Heavy Menstrual Bleeding (Menorrhagia)

Menorrhagia is a medical term for heavy or prolonged menstrual bleeding, or the excessive loss of blood during your period.

Many girls experience heavy bleeding during their periods. However, girls with menorrhagia have blood loss that is so severe it isn’t manageable with regular sanitary pad or tampon use, disrupts daily activities, interrupts sleep, and can lead to anemia, causing tiredness and shortness of breath.

Patients can be seen by Texas Children's experts in Adolescent Medicine and Pediatric and Adolescent Gynecology.

Causes & Risk Factors

Possible causes include:

  • Imbalance in the hormones that control menstruation – causing the lining of the uterus to thicken more than usual; this excessive lining is then shed in the form of heavy menstrual bleeding
  • Dysfunction of the ovaries
  • Noncancerous growths in the uterus – including fibroids and polyps
  • Adenomyosis – when tissue that normally lines the uterus moves into the walls of the uterus
  • Intrauterine devices (IUDs)
  • Pregnancy complications
  • Uterine, ovarian or cervical cancer
  • Inherited bleeding disorders – such as von Willebrand's disease, in which your blood doesn’t clot
  • Other medical conditions – including pelvic inflammatory disease (PID), thyroid problems, endometriosis, and liver or kidney disease
  • Certain medications
  • Recently started menstruating (adolescent girls within the first year and a half of their first period)

In some cases, the cause of menorrhagia is unknown. 

Symptoms & Types

Symptoms may include:

  • Bleeding that is so heavy it soaks through a pad or tampon every hour for several hours in a row 
  • Bleeding that requires the use of a pad and tampon at the same time 
  • Nighttime bleeding that requires you to get up and change your pad and/or tampon 
  • Bleeding for more than 7 days 
  • Passing large blood clots  
  • Restricting daily activities due to heavy menstrual flow 
  • Tiredness or fatigue
  • Shortness of breath

Diagnosis & Tests

Diagnosis starts with a thorough medical history and physical exam, including a pelvic exam.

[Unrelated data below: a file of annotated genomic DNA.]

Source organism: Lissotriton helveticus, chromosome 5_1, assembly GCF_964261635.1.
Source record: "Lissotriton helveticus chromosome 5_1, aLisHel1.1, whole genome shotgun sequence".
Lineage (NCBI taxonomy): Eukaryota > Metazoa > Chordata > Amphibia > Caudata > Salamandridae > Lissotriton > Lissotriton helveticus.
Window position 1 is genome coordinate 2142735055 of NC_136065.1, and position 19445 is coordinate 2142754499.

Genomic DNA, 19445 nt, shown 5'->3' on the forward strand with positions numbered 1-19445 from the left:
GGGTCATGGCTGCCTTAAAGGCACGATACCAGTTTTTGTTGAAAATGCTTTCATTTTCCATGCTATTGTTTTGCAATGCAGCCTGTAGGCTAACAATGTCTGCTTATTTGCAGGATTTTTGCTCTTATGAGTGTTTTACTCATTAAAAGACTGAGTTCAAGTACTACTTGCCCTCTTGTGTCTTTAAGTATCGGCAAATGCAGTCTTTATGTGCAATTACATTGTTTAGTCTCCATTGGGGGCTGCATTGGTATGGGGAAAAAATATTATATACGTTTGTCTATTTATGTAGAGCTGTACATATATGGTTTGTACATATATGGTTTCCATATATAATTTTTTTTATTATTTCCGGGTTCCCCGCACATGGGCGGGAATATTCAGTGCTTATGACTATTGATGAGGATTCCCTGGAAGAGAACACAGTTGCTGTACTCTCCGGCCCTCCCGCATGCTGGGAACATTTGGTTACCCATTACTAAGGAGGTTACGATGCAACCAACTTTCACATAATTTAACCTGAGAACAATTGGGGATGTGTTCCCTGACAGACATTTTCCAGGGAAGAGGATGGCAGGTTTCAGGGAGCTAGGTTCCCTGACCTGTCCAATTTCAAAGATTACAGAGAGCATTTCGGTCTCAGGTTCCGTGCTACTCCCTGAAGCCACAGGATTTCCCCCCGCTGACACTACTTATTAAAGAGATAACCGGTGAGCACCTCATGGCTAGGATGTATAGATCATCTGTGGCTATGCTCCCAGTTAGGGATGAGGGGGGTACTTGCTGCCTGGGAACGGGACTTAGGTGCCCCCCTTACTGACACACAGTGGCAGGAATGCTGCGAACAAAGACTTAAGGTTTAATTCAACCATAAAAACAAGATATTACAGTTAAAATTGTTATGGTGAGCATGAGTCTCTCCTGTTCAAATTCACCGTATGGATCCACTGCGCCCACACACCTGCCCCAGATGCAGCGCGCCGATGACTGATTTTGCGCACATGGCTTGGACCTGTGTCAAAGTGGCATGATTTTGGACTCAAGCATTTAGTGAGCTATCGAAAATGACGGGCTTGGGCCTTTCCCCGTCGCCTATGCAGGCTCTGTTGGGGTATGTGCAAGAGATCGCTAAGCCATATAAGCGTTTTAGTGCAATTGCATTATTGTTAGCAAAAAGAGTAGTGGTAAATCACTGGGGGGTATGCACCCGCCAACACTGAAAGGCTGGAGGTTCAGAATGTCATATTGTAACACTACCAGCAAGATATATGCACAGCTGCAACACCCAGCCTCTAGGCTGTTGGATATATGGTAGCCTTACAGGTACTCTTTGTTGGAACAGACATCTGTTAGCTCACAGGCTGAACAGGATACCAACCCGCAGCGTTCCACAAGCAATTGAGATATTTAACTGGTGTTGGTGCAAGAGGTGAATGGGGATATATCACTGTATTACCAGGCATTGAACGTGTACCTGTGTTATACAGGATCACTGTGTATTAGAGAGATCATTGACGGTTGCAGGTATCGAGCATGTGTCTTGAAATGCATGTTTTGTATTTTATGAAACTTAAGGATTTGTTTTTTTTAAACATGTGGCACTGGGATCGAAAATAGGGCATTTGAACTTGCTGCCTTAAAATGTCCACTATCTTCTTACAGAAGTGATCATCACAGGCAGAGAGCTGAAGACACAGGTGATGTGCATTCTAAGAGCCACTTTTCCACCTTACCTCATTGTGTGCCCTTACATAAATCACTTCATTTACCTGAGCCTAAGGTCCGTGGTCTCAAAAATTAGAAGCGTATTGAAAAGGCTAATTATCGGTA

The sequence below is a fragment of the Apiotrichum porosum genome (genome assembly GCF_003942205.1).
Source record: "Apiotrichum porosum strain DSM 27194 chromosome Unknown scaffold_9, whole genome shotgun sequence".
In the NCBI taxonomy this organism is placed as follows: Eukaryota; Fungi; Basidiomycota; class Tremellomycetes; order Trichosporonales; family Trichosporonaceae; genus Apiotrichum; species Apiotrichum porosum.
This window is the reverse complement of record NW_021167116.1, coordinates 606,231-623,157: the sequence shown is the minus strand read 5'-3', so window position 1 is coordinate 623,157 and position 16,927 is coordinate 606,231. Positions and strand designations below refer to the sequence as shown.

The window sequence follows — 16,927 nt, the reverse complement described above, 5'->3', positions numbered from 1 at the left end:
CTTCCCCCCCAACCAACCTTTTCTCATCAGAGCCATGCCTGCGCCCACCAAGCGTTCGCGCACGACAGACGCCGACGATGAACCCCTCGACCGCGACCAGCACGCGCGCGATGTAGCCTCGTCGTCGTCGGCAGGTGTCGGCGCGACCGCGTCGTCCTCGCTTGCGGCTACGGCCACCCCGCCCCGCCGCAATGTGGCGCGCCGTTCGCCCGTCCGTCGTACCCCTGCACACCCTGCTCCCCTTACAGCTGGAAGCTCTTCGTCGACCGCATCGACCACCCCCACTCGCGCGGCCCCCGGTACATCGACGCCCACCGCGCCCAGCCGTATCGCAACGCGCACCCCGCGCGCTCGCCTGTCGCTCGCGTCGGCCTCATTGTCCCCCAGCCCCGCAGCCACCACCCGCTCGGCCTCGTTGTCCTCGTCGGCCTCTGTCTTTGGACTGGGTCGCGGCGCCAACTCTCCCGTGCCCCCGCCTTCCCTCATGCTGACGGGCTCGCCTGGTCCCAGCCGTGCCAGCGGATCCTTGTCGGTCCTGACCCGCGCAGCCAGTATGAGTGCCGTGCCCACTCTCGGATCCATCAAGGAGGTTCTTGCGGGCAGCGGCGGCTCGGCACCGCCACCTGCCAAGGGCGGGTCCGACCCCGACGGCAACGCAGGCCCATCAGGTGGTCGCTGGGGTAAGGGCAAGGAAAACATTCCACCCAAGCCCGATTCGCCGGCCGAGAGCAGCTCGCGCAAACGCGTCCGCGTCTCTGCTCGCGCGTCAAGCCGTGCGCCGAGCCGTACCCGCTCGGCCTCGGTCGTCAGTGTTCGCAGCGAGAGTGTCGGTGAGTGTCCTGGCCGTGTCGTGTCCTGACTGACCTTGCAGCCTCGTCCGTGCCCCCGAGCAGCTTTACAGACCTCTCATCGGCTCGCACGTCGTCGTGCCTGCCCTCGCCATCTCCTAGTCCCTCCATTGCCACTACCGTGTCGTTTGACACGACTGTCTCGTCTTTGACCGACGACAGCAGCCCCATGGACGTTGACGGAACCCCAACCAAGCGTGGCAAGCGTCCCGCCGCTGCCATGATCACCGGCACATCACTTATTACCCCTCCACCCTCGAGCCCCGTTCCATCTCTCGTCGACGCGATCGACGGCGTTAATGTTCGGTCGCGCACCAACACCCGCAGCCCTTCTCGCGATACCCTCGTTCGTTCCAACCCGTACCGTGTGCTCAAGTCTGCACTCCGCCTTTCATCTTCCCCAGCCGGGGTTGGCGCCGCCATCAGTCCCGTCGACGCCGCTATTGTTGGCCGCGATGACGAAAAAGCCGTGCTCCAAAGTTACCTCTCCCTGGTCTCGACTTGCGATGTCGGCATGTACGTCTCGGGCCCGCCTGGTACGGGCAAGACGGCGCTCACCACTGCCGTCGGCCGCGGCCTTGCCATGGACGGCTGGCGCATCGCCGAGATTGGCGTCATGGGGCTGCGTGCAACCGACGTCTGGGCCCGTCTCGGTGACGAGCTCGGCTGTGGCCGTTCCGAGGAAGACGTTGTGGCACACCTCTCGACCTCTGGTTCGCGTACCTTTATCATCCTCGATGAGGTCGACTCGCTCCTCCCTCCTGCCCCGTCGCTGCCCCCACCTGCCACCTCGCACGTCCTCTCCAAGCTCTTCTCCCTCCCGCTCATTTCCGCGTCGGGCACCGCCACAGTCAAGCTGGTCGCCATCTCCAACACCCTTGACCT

Your doctor may ask you to keep a record of your period, including when you started and stopped bleeding each month, how heavy the flow was, the number of pads and tampons used, and if they are soaked.

Additional testing may include:

  • Blood tests – to check for anemia and other abnormalities
  • Urinalysis
  • Pap test – to check for infection, inflammation or precancerous changes
  • Biopsy – a tiny tissue sample taken from the lining of your uterus is examined under a microscope 
  • Imaging tests – including an ultrasound or sonohysterogram to create images of your internal organs and look for abnormalities
  • Hysteroscopy – a small, lighted telescope (hysteroscope) is inserted through your vagina and cervix to examine inside the uterus  
  • Dilation and curettage (D&C) – a surgical procedure in which a tissue sample is collected from the lining of your uterus and examined in the laboratory

Treatment & Care

Treatment depends on the individual patient, her symptoms and the cause of the heavy bleeding. Treatment strategies include:

  • Medications – including over-the-counter NSAIDs (nonsteroidal anti-inflammatory drugs) such as ibuprofen or naproxen to reduce blood loss and alleviate pain, and iron supplements for anemia
  • Hormone therapies – to help correct hormonal imbalances and control or regulate periods, including oral contraceptive pills, oral progesterone or the hormonal IUD (Mirena) 
  • Surgery – to remove the lining of your uterus, uterine growths, or the entire uterus; procedures include dilation and curettage (D&C), operative hysteroscopy, endometrial ablation or resection, or a hysterectomy